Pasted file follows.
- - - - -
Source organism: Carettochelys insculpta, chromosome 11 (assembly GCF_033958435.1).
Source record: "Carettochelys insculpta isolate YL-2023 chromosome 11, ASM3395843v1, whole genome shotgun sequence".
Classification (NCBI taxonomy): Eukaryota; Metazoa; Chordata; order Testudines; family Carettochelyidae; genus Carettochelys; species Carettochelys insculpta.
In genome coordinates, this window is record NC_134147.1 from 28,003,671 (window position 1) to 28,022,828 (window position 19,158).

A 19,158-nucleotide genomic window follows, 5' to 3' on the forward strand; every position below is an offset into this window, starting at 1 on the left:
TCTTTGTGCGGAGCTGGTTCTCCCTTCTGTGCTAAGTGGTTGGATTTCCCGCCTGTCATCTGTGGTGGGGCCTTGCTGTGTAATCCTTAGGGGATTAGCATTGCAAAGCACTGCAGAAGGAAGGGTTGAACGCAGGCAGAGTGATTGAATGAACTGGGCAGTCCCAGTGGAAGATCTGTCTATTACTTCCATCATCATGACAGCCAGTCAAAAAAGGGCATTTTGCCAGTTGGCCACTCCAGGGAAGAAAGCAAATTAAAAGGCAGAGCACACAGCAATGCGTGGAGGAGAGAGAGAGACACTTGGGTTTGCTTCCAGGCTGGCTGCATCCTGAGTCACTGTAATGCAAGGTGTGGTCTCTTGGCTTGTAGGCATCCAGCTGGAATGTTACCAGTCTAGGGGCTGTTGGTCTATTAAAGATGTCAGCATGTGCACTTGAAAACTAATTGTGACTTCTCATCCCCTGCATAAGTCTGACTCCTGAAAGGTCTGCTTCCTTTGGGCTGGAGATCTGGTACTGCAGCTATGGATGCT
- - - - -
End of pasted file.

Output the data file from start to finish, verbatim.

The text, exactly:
Source organism: Carettochelys insculpta, chromosome 11 (assembly GCF_033958435.1).
Source record: "Carettochelys insculpta isolate YL-2023 chromosome 11, ASM3395843v1, whole genome shotgun sequence".
Classification (NCBI taxonomy): Eukaryota; Metazoa; Chordata; order Testudines; family Carettochelyidae; genus Carettochelys; species Carettochelys insculpta.
In genome coordinates, this window is record NC_134147.1 from 28,003,671 (window position 1) to 28,022,828 (window position 19,158).

A 19,158-nucleotide genomic window follows, 5' to 3' on the forward strand; every position below is an offset into this window, starting at 1 on the left:
TCTTTGTGCGGAGCTGGTTCTCCCTTCTGTGCTAAGTGGTTGGATTTCCCGCCTGTCATCTGTGGTGGGGCCTTGCTGTGTAATCCTTAGGGGATTAGCATTGCAAAGCACTGCAGAAGGAAGGGTTGAACGCAGGCAGAGTGATTGAATGAACTGGGCAGTCCCAGTGGAAGATCTGTCTATTACTTCCATCATCATGACAGCCAGTCAAAAAAGGGCATTTTGCCAGTTGGCCACTCCAGGGAAGAAAGCAAATTAAAAGGCAGAGCACACAGCAATGCGTGGAGGAGAGAGAGAGACACTTGGGTTTGCTTCCAGGCTGGCTGCATCCTGAGTCACTGTAATGCAAGGTGTGGTCTCTTGGCTTGTAGGCATCCAGCTGGAATGTTACCAGTCTAGGGGCTGTTGGTCTATTAAAGATGTCAGCATGTGCACTTGAAAACTAATTGTGACTTCTCATCCCCTGCATAAGTCTGACTCCTGAAAGGTCTGCTTCCTTTGGGCTGGAGATCTGGTACTGCAGCTATGGATGCT